|Titans and Olympians|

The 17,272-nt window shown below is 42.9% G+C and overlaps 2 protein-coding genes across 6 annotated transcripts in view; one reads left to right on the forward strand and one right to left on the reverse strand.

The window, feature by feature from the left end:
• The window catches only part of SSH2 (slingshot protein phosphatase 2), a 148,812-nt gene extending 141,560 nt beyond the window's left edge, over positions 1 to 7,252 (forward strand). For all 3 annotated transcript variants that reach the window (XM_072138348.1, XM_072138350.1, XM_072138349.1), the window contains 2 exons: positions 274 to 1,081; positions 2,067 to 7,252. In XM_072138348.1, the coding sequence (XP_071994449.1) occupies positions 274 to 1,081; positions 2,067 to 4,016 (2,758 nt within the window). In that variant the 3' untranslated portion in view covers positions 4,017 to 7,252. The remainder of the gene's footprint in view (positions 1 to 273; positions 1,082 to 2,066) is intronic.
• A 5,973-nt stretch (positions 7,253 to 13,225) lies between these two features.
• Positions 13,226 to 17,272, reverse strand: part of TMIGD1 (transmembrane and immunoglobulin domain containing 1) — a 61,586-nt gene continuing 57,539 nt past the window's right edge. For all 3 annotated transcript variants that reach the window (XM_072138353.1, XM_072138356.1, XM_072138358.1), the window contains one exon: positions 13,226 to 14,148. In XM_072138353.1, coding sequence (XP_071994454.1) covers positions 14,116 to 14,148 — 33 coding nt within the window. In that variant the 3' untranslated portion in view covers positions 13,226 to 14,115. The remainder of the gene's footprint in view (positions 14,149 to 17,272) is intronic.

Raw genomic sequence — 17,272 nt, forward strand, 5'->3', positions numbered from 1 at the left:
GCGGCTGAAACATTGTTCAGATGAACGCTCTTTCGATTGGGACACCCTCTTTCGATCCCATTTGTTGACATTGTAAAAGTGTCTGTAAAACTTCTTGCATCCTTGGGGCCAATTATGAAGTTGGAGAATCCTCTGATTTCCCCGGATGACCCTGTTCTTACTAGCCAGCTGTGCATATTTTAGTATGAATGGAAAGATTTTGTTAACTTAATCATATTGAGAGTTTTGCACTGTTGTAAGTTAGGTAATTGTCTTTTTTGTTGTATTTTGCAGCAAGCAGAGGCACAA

In Greek mythology, Adrasteia (Greek: Ἀδράστεια (Ionic Greek: Ἀδρήστεια), "inescapable"; also spelled Adrastia, Adrastea, Adrestea, Adastreia) was a nymph who was charged by Rhea with nurturing the infant Zeus in secret to protect him from his father Cronus (Krónos) in the Dictaean cave. Greek mythology is the body of stories belonging to the ancient Greeks concerning their gods and Heroes the nature of the world and the origins and significance The ancient Greeks proposed many different ideas about primordial deities in their mythology, which would later be largely adapted by the In Greek mythology, the Titans ( Greek: Tītā́n; plural Tītânes) were a race of powerful Deities that ruled during the legendary The Twelve Olympians, also known as the Dodekatheon ( Greek: Δωδεκάθεον The ancient Greeks had a large number of sea deities. The philosopher Plato once remarked that the Greek people were like frogs sitting around a pond -- their Chthonic (from Greek χθόνιος khthonios "of the earth" from khthōn "earth" pertaining to the Earth; earthy subterranean Asclepius (pronounced /æsˈkliːpiːəs/, Greek, transliterated Asklēpiós; Latin Aesculapius) is the god of Medicine In Greek mythology, the Muses ( Ancient Greek, hai moũsai: perhaps from the Proto-Indo-European root * men- "think" are Nemesis (in Greek,) also called Rhamnousia/Rhamnusia ("the Goddess of Rhamnous " at her sanctuary at The Moirae or Moerae (in Greek – the " apportioners " often called the The Fates) in Greek mythology, were the white-robed In Greek mythology, Cratos ( English translation: "strength" was a son of Pallas and Styx, and he was the personification of strength This Zelos is the Greek personification For other uses see Zelos. In Greek mythology, Nike ( Greek Νίκη níːkɛː meaning Victory) was a Goddess who personified Triumph In Greek mythology, Metis (Μῆτις was of the Titan generation and like several primordial figures an Oceanid, in the sense that Metis was born of In Greek mythology, a Charis (Χάρις is one of several Charites (Χάριτες Greek: " Graces " goddesses of charm beauty In Greek mythology, the Oneiroi (Ὄνειροι were the brothers (According to Hesiod or sons (according to Ovid of Hypnos, the god of sleep In Greek mythology, the Horai, Latinized Horae (Ὧραι — literally translated as "the hours" were three Goddesses controlling orderly In Greek mythology, Bia ( Ancient Greek: βία English translation: "Force" was the personification of force daughter of Pallas For other uses see Themis (disambiguation. In Greek mythology, Hesiod mentions Themis (Θέμις among the six sons and six daughters of Gaia Eris ( Greek Ἔρις, "Strife" is the Greek Goddess of strife her name being translated into Latin as Discordia In Greek mythology, Thanatos (in Ancient Greek, θάνατος &ndash " Death " was the Daemon personification In Greek mythology, Hypnos (Ὕπνος was the personification of sleep the Roman equivalent was known as Somnus. Greek mythology is the body of stories belonging to the ancient Greeks concerning their gods and Heroes the nature of the world and the origins and significance Greek (el ελληνική γλώσσα or simply el ελληνικά — "Hellenic" is an Indo-European language, spoken today by 15-22 million people mainly Ionic Greek was a sub-dialect of the Attic-Ionic dialectal group of Ancient Greek (see Greek dialects) In Greek mythology, a nymph is any member of a large class of mythological entities in human female form Rhea ( ancient Greek) was the Titaness daughter of Uranus, the sky and Gaia, the earth in classical Greek mythology Zeus (zjuːs in Greek: nominative: Zeús /zdeús/ genitive: Diós; Modern Greek /'zefs/ in Greek mythology Cronus or Kronos, ( Ancient Greek Κρόνος Krónos) was the leader and the youngest of the first generation of Titans, divine descendants Pyschro, associated with the Diktaean / Diktaian Cave credited as the site of Zeus ' birth is an ancient Minoan Sacred cave in the Lasithi  Adrasteia and her sister Ida, the nymph of Mount Ida, who also cared for the infant Zeus, were perhaps the daughters of Melisseus. Two sacred mountains are called Mount Ida in Greek mythology, equally named "Mount of the Goddess In Greek mythology, Melisseus ("bee-man" the father of the nymphs Adrasteia and Ide (or Aega, according to Hyginus) who The sisters fed the infant milk from the goat Amaltheia. In Greek mythology, Amalthea or Amaltheia ( Greek: Ἀμάλθεια is the most often mentioned among foster-mothers of Zeus. The Korybantes, also known as the Curetes, whom the scholiast on Callimachus calls her brothers, also watched over the child; they kept Cronus from hearing him cry by beating their swords on their shields, drowning out the sound. The Korybantes ( Ancient Greek:) were the crested dancers who worshiped the Phrygian goddess Cybele with drumming and dancing